I’ve got a bit of a problem with the wine industry, and that’s the tasting notes. The tasting notes are the descriptive words that come with a review, or are sometimes listed alongside the wine if you go to a tasting room. Cherries, blackberries, blackcurrants and spice are common notes for reds; apples, pineapple and “minerality” are common for whites; vanilla is common for both.
Less common, but common enough, are lychee, horse saddle and truffles. Can you take a guess at what might be problematic about these tasting notes?
I’ll give you a hint: when was the last time you cooked a meal with truffles?
Tasting notes can have a tendency to reflect the privileged backgrounds of those who are writing the notes. You need to have tried truffles (an exorbitantly expensive mushroom), or at least had truffle oil; been horseback riding enough times to remember the smell of a saddle; and had lychees (an Asian fruit) or lychee martinis enough times to remember that. I am fortunate enough to have had some of these experiences, but not everyone has. At that point I imagine the wine list reader’s eyes glazing over and her getting frustrated with the wine list.
A second problem is that a lot of notes in the U.S. that are still used reflect the European wine culture, which existed long before America got into the game. “Blackcurrant,” a European fruit, is a major note in red wines, but have you ever had it?
Me neither. I’ve never seen blackcurrants at the farmer’s market or grocery store. So how are we supposed to know what it smells like? (I happen to have a faint memory of what Crème de Cassis (blackcurrant liqueur) smells like, and this is how I recognize the smell.)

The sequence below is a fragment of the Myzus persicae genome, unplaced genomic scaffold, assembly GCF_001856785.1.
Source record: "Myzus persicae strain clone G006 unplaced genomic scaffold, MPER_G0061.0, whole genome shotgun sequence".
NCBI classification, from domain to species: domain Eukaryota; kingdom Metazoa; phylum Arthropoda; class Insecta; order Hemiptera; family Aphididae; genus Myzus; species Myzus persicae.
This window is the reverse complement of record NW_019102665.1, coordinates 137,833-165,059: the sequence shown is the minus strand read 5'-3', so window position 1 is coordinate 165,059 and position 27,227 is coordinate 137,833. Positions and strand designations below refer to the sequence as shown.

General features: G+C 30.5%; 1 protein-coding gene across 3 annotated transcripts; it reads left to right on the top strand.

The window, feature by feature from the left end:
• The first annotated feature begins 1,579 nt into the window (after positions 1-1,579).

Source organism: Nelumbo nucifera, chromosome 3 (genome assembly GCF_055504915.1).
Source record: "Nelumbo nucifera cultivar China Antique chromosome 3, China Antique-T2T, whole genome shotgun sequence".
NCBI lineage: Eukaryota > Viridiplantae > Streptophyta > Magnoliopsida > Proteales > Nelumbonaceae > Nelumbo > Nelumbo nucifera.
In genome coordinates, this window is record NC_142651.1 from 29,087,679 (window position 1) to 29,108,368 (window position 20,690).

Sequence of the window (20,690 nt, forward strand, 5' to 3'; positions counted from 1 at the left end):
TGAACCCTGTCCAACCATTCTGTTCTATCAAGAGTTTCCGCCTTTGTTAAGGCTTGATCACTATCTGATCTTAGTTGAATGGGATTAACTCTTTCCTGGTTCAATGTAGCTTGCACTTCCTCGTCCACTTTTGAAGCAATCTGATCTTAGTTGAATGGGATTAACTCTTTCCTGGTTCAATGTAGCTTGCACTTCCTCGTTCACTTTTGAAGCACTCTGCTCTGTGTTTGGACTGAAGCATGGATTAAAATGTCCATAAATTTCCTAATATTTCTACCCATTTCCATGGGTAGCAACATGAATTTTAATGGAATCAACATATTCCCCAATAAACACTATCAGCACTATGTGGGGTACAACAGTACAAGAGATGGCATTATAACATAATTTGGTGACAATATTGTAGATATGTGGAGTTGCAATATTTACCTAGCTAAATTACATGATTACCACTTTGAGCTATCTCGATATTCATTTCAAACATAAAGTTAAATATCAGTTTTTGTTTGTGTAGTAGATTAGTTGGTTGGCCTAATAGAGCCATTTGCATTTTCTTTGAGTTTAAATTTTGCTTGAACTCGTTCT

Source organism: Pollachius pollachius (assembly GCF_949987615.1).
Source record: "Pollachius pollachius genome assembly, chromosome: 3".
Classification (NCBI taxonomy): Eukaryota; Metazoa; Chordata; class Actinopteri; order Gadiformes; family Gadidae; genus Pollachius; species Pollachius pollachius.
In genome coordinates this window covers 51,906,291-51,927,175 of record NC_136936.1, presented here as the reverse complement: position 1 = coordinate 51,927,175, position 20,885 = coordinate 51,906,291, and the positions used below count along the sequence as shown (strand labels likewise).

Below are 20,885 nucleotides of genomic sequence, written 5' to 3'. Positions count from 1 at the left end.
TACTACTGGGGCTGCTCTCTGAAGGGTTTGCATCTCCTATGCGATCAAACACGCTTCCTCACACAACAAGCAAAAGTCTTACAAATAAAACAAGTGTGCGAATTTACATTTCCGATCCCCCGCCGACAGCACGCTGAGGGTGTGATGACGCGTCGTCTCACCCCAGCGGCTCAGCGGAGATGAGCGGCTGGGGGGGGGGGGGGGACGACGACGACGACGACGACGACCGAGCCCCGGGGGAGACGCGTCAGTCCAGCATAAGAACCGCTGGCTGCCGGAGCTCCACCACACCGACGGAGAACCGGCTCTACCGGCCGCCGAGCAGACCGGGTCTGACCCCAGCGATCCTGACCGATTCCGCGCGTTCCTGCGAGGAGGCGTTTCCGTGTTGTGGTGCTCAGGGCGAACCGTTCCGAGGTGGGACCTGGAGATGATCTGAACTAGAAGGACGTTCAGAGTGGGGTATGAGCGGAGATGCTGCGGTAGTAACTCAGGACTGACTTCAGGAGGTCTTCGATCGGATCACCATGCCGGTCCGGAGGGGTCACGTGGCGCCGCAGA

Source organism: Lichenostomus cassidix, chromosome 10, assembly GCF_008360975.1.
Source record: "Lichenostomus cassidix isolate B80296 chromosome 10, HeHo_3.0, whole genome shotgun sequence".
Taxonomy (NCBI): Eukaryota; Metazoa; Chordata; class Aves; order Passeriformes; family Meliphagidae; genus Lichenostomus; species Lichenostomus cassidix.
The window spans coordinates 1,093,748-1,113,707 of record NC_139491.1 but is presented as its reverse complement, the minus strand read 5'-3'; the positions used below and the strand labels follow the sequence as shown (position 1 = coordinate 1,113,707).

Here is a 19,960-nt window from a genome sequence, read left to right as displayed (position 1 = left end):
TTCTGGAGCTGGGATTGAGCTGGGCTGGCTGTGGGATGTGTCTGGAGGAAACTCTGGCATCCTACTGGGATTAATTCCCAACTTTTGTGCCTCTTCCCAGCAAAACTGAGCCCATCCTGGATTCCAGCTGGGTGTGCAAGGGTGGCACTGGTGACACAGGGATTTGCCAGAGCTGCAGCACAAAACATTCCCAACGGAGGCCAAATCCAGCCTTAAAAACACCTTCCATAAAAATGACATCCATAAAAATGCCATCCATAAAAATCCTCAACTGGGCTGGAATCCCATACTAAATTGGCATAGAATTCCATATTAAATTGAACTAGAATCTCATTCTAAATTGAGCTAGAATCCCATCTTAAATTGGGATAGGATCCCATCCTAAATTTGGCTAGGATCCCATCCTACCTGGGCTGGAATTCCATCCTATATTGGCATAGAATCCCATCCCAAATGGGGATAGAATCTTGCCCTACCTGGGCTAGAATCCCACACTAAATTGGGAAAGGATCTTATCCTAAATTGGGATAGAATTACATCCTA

Gunflint, a hallmark of French Chablis (chardonnay), is a funny one. I tried to look up gunflint online to get more information, but all I could find were advertisements for Gunflint Lodge. I’m pretty sure gunflint is a type of rock that was used to help fire your gun back in the day, so you know—you’re supposed to recognize the smell of gunflint from your days as a French cavalry officer in 1852.
(“Petrol,” the British word for gasoline, is a word I like to use, however. Rieslings and some other whites sometimes smell like gasoline, but when you say “petrol,” it sounds more charming (and less offensive to the pourer). It is a great note to get in wine, and loved by many.)
Most people, when among good friends, will begin to be really honest with their assessment of a wine, including the flavors and smells. Gary Vaynerchuck, the on-point wine blogger, says that some wines smell like the candy Runts, and if you smell enough wines, you wil see that he’s right! My boyfriend comes up often with the smell of grape popsicle sticks, and he is also always right! And I often get “kindergarten classroom,” which can best be described as a combination of paste and a lunchbox that’s been left in a closet one day too many. All of these smells reflect our American background.
As the wine industry becomes more and more global, it is important to be bringing new notes to the lexicon. People in China are going to recognize different things than people in Greece, who will recognize different things than people in South Africa, and so on. Blackcurrants, gunflint, and horsesaddle are great, but people will feel better if they can see notes a little closer to home, and feel free to create their own.
So I’m looking for Beef MexiMelt, old jogging shoe, and hot pavement the next time I go tasting!